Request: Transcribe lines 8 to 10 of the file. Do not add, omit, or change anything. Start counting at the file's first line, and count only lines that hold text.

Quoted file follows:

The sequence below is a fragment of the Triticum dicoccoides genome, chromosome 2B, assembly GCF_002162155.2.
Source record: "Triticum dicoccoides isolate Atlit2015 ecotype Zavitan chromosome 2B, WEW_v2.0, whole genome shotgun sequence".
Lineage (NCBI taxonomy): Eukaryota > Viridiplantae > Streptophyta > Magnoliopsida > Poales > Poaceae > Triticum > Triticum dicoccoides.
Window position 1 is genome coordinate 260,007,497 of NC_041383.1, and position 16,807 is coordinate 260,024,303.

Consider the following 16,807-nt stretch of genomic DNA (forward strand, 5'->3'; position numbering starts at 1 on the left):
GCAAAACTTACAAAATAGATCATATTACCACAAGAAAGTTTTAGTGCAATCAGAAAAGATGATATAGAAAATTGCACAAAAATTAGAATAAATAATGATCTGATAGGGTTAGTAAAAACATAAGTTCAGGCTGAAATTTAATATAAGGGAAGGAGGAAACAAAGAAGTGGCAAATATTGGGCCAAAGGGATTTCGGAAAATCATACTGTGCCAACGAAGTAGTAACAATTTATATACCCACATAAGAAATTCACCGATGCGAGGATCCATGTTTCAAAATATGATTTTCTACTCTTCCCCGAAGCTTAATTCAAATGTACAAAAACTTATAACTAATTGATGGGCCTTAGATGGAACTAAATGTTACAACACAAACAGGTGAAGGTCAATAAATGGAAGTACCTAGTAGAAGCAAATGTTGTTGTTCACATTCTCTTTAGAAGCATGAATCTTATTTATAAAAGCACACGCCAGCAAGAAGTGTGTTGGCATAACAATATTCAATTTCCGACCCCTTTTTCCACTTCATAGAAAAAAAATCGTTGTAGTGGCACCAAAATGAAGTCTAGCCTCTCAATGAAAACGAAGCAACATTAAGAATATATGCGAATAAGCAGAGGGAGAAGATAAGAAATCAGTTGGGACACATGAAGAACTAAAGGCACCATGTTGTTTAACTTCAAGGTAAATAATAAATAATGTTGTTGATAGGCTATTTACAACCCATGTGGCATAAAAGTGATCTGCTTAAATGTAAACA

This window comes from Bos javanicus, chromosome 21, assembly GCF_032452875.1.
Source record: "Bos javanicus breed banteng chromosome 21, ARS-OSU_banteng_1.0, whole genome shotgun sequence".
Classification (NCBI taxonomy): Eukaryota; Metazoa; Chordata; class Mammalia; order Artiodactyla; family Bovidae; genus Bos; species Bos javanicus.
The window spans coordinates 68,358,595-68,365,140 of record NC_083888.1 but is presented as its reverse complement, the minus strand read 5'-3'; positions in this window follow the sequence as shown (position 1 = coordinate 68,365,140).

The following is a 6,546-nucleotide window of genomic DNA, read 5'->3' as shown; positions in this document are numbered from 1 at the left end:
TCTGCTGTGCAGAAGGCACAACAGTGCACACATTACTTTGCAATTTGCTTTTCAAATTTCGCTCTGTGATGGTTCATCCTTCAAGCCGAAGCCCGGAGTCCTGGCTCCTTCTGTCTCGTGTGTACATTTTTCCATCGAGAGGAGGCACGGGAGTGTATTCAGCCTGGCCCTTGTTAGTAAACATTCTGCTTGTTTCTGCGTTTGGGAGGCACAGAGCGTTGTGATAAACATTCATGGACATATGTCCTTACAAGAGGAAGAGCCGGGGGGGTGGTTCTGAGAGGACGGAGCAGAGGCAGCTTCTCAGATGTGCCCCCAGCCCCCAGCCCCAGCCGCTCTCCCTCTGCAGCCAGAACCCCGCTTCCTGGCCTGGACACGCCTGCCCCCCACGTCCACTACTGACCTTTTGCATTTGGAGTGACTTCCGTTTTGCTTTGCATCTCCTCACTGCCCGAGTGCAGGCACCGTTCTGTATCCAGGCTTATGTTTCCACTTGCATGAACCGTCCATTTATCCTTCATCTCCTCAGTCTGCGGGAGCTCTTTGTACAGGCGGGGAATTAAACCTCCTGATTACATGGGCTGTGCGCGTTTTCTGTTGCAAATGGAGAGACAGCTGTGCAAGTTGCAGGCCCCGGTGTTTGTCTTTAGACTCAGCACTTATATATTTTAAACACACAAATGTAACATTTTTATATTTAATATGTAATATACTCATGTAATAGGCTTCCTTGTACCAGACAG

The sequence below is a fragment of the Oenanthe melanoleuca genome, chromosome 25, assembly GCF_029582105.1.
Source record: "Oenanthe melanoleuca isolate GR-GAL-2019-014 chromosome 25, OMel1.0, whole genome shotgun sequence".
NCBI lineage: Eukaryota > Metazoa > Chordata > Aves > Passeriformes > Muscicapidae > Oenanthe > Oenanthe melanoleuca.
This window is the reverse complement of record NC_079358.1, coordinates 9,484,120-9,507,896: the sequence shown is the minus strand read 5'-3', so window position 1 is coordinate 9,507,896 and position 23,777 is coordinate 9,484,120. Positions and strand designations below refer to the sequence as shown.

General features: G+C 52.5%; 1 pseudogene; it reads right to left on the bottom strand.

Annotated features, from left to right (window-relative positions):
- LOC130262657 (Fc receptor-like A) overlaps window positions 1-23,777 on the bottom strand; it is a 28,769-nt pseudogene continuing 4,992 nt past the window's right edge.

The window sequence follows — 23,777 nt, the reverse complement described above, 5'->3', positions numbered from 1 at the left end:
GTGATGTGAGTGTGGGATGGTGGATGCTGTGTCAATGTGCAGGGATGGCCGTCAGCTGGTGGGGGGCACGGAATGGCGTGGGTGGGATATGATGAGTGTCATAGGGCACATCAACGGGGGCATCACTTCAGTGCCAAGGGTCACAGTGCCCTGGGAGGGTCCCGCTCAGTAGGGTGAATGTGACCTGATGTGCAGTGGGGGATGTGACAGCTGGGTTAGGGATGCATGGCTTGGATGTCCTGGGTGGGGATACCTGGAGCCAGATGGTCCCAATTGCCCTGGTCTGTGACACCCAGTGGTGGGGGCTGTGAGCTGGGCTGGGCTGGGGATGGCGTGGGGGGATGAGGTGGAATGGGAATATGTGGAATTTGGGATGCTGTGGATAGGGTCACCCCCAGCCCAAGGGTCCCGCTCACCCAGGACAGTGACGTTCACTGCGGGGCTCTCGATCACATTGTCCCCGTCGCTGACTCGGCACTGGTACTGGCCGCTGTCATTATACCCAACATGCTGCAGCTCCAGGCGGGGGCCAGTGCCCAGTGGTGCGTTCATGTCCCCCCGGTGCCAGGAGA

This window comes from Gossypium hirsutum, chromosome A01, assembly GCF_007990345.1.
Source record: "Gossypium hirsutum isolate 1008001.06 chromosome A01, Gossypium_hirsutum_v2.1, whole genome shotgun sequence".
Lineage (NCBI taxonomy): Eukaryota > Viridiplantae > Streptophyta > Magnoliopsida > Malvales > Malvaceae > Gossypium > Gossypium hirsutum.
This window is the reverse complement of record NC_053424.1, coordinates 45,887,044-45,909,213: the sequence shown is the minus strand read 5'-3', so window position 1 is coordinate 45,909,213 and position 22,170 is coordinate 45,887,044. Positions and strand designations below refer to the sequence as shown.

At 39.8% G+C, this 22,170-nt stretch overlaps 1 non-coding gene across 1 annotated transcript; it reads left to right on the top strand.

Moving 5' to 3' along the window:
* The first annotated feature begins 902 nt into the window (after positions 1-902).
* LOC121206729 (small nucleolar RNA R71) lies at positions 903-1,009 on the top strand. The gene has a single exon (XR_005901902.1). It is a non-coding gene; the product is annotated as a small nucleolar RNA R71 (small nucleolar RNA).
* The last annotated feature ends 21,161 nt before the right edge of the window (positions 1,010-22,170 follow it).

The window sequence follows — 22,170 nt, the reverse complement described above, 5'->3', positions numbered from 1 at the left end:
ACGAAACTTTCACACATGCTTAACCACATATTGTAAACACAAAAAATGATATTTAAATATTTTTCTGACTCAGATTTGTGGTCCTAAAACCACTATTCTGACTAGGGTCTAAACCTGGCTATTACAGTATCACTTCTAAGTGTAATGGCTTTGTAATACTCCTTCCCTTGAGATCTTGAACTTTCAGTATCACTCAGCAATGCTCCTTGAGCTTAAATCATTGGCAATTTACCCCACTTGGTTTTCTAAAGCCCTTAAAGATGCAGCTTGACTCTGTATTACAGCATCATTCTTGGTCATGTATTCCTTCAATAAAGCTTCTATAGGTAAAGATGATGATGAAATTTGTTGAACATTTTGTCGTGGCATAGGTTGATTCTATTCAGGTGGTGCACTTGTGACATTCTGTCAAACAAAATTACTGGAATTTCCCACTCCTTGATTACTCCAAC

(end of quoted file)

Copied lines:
Source record: "Bos javanicus breed banteng chromosome 21, ARS-OSU_banteng_1.0, whole genome shotgun sequence".
Classification (NCBI taxonomy): Eukaryota; Metazoa; Chordata; class Mammalia; order Artiodactyla; family Bovidae; genus Bos; species Bos javanicus.
The window spans coordinates 68,358,595-68,365,140 of record NC_083888.1 but is presented as its reverse complement, the minus strand read 5'-3'; positions in this window follow the sequence as shown (position 1 = coordinate 68,365,140).